Dave Lemmon, Director of Communications
Bob Meissner, Deputy Director of Communications
Bryan Fisher, Press Secretary
New 2001 Data Show Big Drug Companies Spent Almost Two-and-a-Half Times as Much on Marketing, Advertising and Administration as They Spent on Research and Development
Drug Company Profits Exceeded R&D Spending by 60 Percent; Executive Compensation and Deferred Stock Options Were Huge
WASHINGTON--U.S. drug companies that market the 50 most often prescribed drugs to seniors spent almost two-and-one-half times as much on marketing, advertising, and administration as they spent on research and development (R&D) in 2001, according to an analysis released today. The report debunks President Bush's recent assertion, and drug companies' claims, that high and fast-rising drug prices are needed to support R&D.
The report was released as the United States Senate debates legislation that could add prescription drug coverage for America's seniors and could stimulate faster market entry of cheaper generic drugs.
According to the report, compiled by the consumer health organization Families USA, the nine U.S. publicly traded companies that market many of the most popular drugs to seniors spent a total of $45.4 billion on marketing, advertising, and administration and only $19.1 billion on R&D last year. Eight of the nine companies spent more than twice as much on marketing, advertising, and administration as they did on R&D.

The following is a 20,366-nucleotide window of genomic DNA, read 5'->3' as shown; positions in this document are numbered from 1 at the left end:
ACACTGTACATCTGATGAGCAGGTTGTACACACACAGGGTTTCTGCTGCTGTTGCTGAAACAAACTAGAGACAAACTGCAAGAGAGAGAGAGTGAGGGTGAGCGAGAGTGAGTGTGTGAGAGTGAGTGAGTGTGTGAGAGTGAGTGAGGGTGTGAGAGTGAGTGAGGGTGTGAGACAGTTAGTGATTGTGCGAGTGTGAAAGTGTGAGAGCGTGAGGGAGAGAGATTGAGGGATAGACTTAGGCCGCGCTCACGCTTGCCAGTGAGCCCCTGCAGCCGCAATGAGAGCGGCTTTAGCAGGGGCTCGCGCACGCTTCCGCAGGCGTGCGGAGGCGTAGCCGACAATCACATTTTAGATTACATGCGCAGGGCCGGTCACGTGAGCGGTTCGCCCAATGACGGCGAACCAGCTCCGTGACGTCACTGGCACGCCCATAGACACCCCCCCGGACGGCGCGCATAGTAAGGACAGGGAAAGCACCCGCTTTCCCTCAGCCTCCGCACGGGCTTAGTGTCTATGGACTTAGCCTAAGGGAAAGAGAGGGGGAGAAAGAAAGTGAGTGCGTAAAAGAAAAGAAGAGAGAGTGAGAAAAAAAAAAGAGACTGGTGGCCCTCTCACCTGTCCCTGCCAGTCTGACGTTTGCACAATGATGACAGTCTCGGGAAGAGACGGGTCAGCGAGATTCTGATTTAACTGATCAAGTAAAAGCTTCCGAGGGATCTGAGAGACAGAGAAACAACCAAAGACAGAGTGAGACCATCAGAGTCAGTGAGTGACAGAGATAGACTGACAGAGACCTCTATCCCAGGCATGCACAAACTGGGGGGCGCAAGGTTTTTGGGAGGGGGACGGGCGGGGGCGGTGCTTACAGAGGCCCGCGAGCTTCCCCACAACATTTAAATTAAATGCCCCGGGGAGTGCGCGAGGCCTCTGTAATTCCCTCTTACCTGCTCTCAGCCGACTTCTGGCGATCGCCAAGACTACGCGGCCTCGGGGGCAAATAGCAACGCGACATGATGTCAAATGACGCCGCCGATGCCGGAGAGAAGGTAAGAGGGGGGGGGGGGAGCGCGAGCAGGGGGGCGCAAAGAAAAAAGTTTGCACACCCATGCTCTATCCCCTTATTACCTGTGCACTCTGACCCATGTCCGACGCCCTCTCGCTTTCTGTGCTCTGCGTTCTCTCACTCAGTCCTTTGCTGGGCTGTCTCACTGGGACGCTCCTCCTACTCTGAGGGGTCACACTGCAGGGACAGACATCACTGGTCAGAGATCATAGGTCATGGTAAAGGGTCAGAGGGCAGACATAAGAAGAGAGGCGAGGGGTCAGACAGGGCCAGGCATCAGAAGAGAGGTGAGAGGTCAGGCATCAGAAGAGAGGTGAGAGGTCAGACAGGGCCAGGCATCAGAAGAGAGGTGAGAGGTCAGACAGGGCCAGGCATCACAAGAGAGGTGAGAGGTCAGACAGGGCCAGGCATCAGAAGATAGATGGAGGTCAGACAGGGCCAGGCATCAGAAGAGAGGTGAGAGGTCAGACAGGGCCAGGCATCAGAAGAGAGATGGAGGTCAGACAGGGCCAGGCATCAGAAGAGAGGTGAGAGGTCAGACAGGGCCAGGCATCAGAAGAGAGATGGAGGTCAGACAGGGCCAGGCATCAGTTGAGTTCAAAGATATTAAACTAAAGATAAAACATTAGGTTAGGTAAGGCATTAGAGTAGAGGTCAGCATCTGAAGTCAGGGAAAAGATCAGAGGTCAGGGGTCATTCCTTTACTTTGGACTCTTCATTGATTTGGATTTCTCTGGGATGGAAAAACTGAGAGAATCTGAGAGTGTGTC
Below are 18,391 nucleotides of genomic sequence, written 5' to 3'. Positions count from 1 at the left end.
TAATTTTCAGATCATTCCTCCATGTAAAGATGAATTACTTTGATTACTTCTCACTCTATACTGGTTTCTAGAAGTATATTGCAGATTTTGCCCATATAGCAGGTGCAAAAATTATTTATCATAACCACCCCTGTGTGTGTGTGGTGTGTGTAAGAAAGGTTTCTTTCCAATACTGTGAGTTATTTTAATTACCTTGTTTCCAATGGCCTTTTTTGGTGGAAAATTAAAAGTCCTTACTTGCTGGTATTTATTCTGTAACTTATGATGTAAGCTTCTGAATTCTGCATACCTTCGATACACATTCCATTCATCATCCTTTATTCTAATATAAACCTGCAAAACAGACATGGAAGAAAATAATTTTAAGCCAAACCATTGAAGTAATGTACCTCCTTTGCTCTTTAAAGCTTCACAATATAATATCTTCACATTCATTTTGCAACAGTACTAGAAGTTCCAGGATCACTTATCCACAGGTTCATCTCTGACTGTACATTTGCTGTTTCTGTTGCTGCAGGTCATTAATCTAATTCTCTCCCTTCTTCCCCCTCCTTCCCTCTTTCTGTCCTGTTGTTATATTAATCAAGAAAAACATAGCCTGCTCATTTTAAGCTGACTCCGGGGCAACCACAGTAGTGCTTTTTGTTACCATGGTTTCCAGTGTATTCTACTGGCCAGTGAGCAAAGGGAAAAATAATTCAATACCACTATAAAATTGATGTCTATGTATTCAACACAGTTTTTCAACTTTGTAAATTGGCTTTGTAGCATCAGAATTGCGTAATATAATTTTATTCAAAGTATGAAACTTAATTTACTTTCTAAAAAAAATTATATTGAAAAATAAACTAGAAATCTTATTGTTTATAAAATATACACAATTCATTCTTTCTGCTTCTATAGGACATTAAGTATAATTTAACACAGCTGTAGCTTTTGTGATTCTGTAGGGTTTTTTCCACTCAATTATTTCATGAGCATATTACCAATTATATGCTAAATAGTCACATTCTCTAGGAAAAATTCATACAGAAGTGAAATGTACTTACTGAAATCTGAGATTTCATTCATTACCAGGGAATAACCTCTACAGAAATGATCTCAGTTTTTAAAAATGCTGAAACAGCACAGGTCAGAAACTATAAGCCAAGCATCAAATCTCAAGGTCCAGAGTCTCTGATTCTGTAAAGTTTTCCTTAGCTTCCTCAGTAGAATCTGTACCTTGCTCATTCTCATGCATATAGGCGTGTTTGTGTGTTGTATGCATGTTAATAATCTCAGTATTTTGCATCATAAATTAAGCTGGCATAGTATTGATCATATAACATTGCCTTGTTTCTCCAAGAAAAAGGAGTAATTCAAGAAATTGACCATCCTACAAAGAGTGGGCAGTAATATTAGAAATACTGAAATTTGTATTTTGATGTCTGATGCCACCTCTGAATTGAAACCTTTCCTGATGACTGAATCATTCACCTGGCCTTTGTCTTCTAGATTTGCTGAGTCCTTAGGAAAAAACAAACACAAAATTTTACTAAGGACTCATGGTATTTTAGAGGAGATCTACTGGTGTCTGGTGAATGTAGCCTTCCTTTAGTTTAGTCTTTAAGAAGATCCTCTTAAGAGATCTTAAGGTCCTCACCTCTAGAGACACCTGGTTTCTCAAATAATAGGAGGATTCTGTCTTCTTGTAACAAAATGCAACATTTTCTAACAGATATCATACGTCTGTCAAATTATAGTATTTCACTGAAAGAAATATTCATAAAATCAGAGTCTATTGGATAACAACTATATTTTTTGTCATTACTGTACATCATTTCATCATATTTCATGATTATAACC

PERCENT OF REVENUES SPENT ON MARKETING/ADVERTISING/ADMINISTRATION
"At the same time that drug prices are skyrocketing, pharmaceutical companies are focusing more and more on marketing the most expensive drugs," said Ron Pollack, Families USA's executive director. "The result is a sky rocketing cost spiral that is making drugs increasingly unaffordable for America's seniors."
The Families USA report also demonstrated that drug companies pocketed much more in profits than they spent on R&D. The nine companies generated $30.6 billion in profits last year-more than 60 percent higher than their expenditures on R&D. Merck's profits, for example, were nearly three times the amount it spent on R&D in 2001. Bristol-Myers Squibb's profits were more than twice the amount it spent on R&D.
Drug company executives also received high compensation packages and held huge amounts of unexercised stock options, according to the Families USA report. The five highest-paid drug company executives received over $183 million in compensation, not including unexercised stock options. In 2001, the five highest-paid drug executives at the nine companies were:
Families USA is the national organization for health care consumers. It is nonprofit and nonpartisan and advocates for high-quality, affordable health care for all Americans.
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